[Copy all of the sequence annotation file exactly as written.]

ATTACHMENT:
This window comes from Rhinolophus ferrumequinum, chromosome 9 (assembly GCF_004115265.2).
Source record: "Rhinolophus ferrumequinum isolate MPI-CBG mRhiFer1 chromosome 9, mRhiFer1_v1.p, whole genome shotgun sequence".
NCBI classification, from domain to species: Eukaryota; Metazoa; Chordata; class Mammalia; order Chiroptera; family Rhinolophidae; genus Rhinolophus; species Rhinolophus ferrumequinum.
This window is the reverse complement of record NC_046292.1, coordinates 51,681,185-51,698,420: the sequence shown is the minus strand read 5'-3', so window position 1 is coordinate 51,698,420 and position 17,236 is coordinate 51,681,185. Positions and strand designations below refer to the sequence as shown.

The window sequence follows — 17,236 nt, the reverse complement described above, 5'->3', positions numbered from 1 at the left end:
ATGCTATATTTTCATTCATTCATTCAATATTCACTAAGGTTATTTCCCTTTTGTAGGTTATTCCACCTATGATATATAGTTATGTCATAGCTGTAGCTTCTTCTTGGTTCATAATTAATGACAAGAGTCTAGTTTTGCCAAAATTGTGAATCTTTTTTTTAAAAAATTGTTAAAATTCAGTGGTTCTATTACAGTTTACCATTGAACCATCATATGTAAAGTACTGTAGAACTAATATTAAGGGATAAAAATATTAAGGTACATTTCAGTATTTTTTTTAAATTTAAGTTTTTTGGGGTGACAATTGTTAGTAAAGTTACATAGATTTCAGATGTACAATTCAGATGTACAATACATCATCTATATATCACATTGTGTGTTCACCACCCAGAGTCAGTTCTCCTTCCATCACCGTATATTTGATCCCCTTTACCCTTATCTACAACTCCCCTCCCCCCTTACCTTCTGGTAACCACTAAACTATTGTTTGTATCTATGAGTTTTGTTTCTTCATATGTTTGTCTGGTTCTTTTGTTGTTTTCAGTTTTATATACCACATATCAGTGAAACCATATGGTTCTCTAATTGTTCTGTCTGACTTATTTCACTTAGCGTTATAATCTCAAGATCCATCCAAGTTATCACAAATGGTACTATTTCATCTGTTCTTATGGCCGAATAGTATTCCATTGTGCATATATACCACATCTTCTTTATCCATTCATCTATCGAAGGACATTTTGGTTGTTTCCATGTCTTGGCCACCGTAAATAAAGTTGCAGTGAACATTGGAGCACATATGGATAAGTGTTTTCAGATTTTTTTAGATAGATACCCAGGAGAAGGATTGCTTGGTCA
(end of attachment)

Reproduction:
This window comes from Rhinolophus ferrumequinum, chromosome 9 (assembly GCF_004115265.2).
Source record: "Rhinolophus ferrumequinum isolate MPI-CBG mRhiFer1 chromosome 9, mRhiFer1_v1.p, whole genome shotgun sequence".
NCBI classification, from domain to species: Eukaryota; Metazoa; Chordata; class Mammalia; order Chiroptera; family Rhinolophidae; genus Rhinolophus; species Rhinolophus ferrumequinum.
This window is the reverse complement of record NC_046292.1, coordinates 51,681,185-51,698,420: the sequence shown is the minus strand read 5'-3', so window position 1 is coordinate 51,698,420 and position 17,236 is coordinate 51,681,185. Positions and strand designations below refer to the sequence as shown.

The window sequence follows — 17,236 nt, the reverse complement described above, 5'->3', positions numbered from 1 at the left end:
ATGCTATATTTTCATTCATTCATTCAATATTCACTAAGGTTATTTCCCTTTTGTAGGTTATTCCACCTATGATATATAGTTATGTCATAGCTGTAGCTTCTTCTTGGTTCATAATTAATGACAAGAGTCTAGTTTTGCCAAAATTGTGAATCTTTTTTTTAAAAAATTGTTAAAATTCAGTGGTTCTATTACAGTTTACCATTGAACCATCATATGTAAAGTACTGTAGAACTAATATTAAGGGATAAAAATATTAAGGTACATTTCAGTATTTTTTTTAAATTTAAGTTTTTTGGGGTGACAATTGTTAGTAAAGTTACATAGATTTCAGATGTACAATTCAGATGTACAATACATCATCTATATATCACATTGTGTGTTCACCACCCAGAGTCAGTTCTCCTTCCATCACCGTATATTTGATCCCCTTTACCCTTATCTACAACTCCCCTCCCCCCTTACCTTCTGGTAACCACTAAACTATTGTTTGTATCTATGAGTTTTGTTTCTTCATATGTTTGTCTGGTTCTTTTGTTGTTTTCAGTTTTATATACCACATATCAGTGAAACCATATGGTTCTCTAATTGTTCTGTCTGACTTATTTCACTTAGCGTTATAATCTCAAGATCCATCCAAGTTATCACAAATGGTACTATTTCATCTGTTCTTATGGCCGAATAGTATTCCATTGTGCATATATACCACATCTTCTTTATCCATTCATCTATCGAAGGACATTTTGGTTGTTTCCATGTCTTGGCCACCGTAAATAAAGTTGCAGTGAACATTGGAGCACATATGGATAAGTGTTTTCAGATTTTTTTAGATAGATACCCAGGAGAAGGATTGCTTGGTCA